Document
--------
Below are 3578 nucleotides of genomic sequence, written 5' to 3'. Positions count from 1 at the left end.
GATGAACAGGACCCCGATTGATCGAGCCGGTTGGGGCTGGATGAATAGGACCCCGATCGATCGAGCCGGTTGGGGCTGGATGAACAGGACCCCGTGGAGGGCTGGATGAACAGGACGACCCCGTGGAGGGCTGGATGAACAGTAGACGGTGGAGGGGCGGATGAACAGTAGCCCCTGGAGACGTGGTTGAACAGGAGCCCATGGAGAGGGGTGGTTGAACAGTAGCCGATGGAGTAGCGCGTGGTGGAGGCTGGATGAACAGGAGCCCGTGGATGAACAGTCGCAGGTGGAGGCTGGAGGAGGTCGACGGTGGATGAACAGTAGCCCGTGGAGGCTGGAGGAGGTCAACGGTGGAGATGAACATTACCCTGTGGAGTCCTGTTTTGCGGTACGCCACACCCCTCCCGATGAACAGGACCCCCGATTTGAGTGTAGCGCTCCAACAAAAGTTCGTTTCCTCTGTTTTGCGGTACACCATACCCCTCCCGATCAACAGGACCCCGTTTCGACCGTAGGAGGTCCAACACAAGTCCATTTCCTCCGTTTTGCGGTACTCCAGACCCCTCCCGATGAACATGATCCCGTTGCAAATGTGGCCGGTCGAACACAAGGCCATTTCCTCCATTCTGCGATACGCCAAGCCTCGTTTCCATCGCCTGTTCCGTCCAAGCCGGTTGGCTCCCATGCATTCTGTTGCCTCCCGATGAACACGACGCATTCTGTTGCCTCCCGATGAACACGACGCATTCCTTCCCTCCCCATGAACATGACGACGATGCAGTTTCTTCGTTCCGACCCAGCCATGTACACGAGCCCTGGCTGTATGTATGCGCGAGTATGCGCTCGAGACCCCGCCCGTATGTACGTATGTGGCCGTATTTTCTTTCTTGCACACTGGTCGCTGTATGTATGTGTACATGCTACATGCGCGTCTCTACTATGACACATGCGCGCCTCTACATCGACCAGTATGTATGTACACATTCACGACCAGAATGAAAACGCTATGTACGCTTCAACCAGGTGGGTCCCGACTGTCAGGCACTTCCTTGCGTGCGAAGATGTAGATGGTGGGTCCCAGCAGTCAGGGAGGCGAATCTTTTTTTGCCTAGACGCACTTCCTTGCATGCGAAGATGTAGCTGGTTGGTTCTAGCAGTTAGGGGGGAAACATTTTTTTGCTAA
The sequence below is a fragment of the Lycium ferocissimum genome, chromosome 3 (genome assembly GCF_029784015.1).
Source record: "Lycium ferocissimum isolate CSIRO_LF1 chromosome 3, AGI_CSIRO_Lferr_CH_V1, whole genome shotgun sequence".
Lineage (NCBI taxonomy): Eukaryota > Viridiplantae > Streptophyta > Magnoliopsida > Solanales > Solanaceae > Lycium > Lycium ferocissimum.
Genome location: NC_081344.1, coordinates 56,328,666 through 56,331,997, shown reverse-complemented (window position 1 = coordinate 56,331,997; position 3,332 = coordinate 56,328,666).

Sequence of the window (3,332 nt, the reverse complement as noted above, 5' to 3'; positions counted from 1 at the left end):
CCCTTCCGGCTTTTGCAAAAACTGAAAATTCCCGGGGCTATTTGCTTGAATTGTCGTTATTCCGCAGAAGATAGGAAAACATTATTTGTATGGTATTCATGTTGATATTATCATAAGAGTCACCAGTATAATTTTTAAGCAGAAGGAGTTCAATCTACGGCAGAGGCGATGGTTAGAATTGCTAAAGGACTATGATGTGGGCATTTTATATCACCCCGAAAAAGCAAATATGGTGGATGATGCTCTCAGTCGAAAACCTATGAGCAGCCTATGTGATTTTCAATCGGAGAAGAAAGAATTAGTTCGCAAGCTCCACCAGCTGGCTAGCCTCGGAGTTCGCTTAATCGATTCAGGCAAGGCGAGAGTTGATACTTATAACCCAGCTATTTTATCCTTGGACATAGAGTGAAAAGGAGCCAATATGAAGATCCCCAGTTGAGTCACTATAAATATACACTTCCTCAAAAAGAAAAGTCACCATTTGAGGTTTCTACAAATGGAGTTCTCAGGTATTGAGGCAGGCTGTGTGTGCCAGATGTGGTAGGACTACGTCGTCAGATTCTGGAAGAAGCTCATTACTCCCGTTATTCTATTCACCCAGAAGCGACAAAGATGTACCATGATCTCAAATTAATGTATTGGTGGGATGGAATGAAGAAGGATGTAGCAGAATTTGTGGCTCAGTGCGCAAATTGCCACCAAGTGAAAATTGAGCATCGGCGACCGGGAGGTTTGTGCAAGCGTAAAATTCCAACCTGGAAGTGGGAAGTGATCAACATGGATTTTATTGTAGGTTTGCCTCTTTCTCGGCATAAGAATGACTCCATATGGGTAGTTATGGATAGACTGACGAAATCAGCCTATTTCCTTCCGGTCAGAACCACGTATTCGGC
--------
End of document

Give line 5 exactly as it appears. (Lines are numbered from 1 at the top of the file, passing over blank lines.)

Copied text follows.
Lineage (NCBI taxonomy): Eukaryota > Viridiplantae > Streptophyta > Magnoliopsida > Solanales > Solanaceae > Lycium > Lycium ferocissimum.